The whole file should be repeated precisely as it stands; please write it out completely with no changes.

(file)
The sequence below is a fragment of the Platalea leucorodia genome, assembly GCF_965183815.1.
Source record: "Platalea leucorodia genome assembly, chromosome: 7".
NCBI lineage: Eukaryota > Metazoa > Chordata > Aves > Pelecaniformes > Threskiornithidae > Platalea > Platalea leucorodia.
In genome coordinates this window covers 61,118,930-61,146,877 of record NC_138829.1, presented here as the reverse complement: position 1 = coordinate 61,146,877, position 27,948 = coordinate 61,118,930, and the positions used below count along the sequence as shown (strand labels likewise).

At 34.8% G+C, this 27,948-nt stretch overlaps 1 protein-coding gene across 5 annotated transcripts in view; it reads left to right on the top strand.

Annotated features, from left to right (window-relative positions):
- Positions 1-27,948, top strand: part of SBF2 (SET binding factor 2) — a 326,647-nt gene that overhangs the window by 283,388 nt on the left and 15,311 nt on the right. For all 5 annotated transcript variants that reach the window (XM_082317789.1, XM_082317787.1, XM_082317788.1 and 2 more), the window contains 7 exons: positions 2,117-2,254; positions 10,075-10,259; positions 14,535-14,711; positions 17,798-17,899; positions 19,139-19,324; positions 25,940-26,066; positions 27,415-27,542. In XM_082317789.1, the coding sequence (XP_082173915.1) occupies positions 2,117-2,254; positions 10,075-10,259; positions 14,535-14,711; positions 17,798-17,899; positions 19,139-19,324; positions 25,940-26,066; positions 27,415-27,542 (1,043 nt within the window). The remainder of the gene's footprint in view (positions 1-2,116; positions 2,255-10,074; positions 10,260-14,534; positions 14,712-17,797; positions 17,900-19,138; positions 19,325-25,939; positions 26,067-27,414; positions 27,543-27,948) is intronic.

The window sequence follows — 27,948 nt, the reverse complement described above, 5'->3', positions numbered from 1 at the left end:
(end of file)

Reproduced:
The sequence below is a fragment of the Platalea leucorodia genome, assembly GCF_965183815.1.
Source record: "Platalea leucorodia genome assembly, chromosome: 7".
NCBI lineage: Eukaryota > Metazoa > Chordata > Aves > Pelecaniformes > Threskiornithidae > Platalea > Platalea leucorodia.
In genome coordinates this window covers 61,118,930-61,146,877 of record NC_138829.1, presented here as the reverse complement: position 1 = coordinate 61,146,877, position 27,948 = coordinate 61,118,930, and the positions used below count along the sequence as shown (strand labels likewise).

At 34.8% G+C, this 27,948-nt stretch overlaps 1 protein-coding gene across 5 annotated transcripts in view; it reads left to right on the top strand.

Annotated features, from left to right (window-relative positions):
- Positions 1-27,948, top strand: part of SBF2 (SET binding factor 2) — a 326,647-nt gene that overhangs the window by 283,388 nt on the left and 15,311 nt on the right. For all 5 annotated transcript variants that reach the window (XM_082317789.1, XM_082317787.1, XM_082317788.1 and 2 more), the window contains 7 exons: positions 2,117-2,254; positions 10,075-10,259; positions 14,535-14,711; positions 17,798-17,899; positions 19,139-19,324; positions 25,940-26,066; positions 27,415-27,542. In XM_082317789.1, the coding sequence (XP_082173915.1) occupies positions 2,117-2,254; positions 10,075-10,259; positions 14,535-14,711; positions 17,798-17,899; positions 19,139-19,324; positions 25,940-26,066; positions 27,415-27,542 (1,043 nt within the window). The remainder of the gene's footprint in view (positions 1-2,116; positions 2,255-10,074; positions 10,260-14,534; positions 14,712-17,797; positions 17,900-19,138; positions 19,325-25,939; positions 26,067-27,414; positions 27,543-27,948) is intronic.

The window sequence follows — 27,948 nt, the reverse complement described above, 5'->3', positions numbered from 1 at the left end: